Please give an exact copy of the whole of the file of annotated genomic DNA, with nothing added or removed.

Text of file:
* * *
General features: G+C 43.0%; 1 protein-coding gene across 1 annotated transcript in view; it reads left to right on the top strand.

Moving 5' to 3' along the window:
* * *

General features: G+C 43.0%; 1 protein-coding gene across 1 annotated transcript in view; it reads left to right on the top strand.

Moving 5' to 3' along the window: